The rate of Mexico-U.S. migration has declined precipitously in recent years. From 25 migrants per thousand in 2005, the annual international migration rate for Mexican men dropped to 7 per thousand by 2012. If sustained, this low migration rate is likely to have a profound effect on the ethnic and national-origin composition of the U.S. population. This study examines the origins of the migration decline using a nationally representative panel survey of Mexican households. The results support an explanation that attributes a large part of the decline to lower labor demand for Mexican immigrants in the United States. Decreases in labor demand in industrial sectors that employ a large percentage of Mexican-born workers, such as construction, are found to be strongly associated with lower rates of migration for Mexican men. Second, changes in migrant selectivity are also consistent with an economic explanation for the decline in international migration. The largest declines in migration occurred precisely among the demographic groups most affected by the Great Recession: namely, economically active young men with low education. Results from the statistical analysis also show that the reduction in labor demand in key sectors of the U.S. economy resulted in a more positive educational selectivity of young migrants.
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Line-watch hours are obtained from the Mexican Migration Project National Level Supplementary Files (retrieved from http://mmp.opr.princeton.edu/databases/supplementaldata-en.aspx).
I also tested models using three alternative measures of immigration law enforcement. See the supplemental Online Resource 1 for a discussion of these alternative measures.
See footnote 4 for results of regression models for Mexican women.
During the period considered, women accounted for 21.1 % of all international migrants but only 12.6 % of migrants moving for work reasons. I tested the models presented in Table 3 using the sample of women in the ENOE. Women’s odds of migrating increased significantly with the overall rate of growth in GDP. However, women’s migration decisions were unaffected by specific labor market conditions in the United States.
The association between the economic indicators and the odds of migrating was found to be even stronger when shorter lags were used. For example, models that used the average employment levels during the previous year resulted in larger and more significant coefficients than those using average employment levels from two years before, suggesting that potential migrants are reacting rather quickly to changes in employment conditions.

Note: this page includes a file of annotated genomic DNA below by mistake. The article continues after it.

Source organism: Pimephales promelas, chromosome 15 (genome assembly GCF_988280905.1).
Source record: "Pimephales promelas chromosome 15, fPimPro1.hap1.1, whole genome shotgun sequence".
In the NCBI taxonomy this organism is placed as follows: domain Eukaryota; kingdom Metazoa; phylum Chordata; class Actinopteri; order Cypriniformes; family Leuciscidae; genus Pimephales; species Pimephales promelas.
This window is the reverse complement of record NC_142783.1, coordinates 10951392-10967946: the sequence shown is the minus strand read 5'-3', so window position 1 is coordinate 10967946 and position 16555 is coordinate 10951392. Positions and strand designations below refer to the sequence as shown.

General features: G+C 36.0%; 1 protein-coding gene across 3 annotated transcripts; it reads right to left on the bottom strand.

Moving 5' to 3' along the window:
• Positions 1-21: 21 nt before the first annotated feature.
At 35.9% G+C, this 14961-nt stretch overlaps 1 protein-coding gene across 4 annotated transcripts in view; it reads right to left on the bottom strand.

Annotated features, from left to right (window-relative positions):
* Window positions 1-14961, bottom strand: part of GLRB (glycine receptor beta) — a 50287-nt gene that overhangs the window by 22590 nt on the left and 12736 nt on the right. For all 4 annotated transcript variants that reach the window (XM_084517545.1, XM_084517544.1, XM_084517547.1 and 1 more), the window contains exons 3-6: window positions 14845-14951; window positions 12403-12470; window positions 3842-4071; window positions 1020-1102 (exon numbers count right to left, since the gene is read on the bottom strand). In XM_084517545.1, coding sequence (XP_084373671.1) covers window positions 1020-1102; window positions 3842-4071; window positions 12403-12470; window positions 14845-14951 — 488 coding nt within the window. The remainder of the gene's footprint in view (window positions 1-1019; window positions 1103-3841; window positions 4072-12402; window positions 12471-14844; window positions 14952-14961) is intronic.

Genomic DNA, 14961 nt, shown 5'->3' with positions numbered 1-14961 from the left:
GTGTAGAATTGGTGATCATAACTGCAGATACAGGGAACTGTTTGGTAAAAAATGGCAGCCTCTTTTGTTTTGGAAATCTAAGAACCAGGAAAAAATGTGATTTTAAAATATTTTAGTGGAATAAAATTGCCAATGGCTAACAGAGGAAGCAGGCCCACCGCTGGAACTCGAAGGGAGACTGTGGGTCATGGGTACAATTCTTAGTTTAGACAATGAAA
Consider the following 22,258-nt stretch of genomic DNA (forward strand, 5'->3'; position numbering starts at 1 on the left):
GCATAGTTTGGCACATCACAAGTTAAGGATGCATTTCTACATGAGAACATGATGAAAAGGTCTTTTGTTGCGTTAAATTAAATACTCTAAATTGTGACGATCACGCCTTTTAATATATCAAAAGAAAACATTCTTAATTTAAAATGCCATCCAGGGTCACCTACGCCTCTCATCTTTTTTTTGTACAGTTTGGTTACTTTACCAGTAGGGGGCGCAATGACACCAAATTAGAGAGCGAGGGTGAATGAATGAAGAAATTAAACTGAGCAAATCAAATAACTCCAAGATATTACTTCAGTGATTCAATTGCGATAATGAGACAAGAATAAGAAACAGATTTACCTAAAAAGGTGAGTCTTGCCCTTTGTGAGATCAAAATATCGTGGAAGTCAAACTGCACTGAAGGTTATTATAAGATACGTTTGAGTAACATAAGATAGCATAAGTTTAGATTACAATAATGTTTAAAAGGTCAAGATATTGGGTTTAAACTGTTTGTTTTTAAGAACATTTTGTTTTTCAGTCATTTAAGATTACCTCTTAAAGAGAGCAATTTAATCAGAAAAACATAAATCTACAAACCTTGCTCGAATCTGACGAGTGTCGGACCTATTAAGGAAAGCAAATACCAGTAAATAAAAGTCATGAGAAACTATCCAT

Information for earlier and later years is not currently available from the U.S. Census Bureau (2007).
Although the percentage of workers employed in the top three sectors declined slightly between 2006 and 2011, the relative ranking of the top five employment sectors remained unchanged. Moreover, a further examination of the raw number of Mexican-born male workers employed in all sectors does not indicate that a decrease in employment in these top sectors was being compensated by increases in employment in other sectors. Changes in job gains in the top five sectors is therefore a good proxy for labor demand for Mexican immigrants.
Details of the BDM series are available online (http://www.bls.gov/bdm/).
Information on Border Patrol staffing was retrieved online from the U.S. Customs and Border Protection (http://www.cbp.gov/sites/default/files/documents/U.S.%20Border%20Patrol%20Fiscal%20Year%20Staffing%20Statistics%201992-2013.pdf).
This decline in migration is roughly consistent with previous estimates by Passel et al. (2012: Table A2). Combining data from various sources, they estimated a decline in the total number of migrants form 550,000 in 2005 to 140,000 in 2010. This is equivalent to a decline of 76.6 % when adjusted for the slight increase in the size of the Mexican population during the same time period.
The effect of an additional child is given by the sum of the coefficient for the number of household members and the coefficient for the number of children.
I also tested alternative models comparing the three years before the recession (2005–2007) to the three years during the recession (2008–2010). The results were consistent with those presented in Table 4, specifically with respect to the changes in selectivity of migrants by age, education, and employment status.
Author’s calculations using the two samples.
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This research was supported by a grant from the Eunice Kennedy Shriver National Institute of Child Health and Human Development (1 R03-HD080774). A version of this article was presented at the Population Association of America 2014 Annual Meeting, in Boston, MA.
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Villarreal, A. Explaining the Decline in Mexico-U.S. Migration: The Effect of the Great Recession. Demography 51, 2203–2228 (2014) doi:10.1007/s13524-014-0351-4
- International migration
- Migrant selectivity
- Great Recession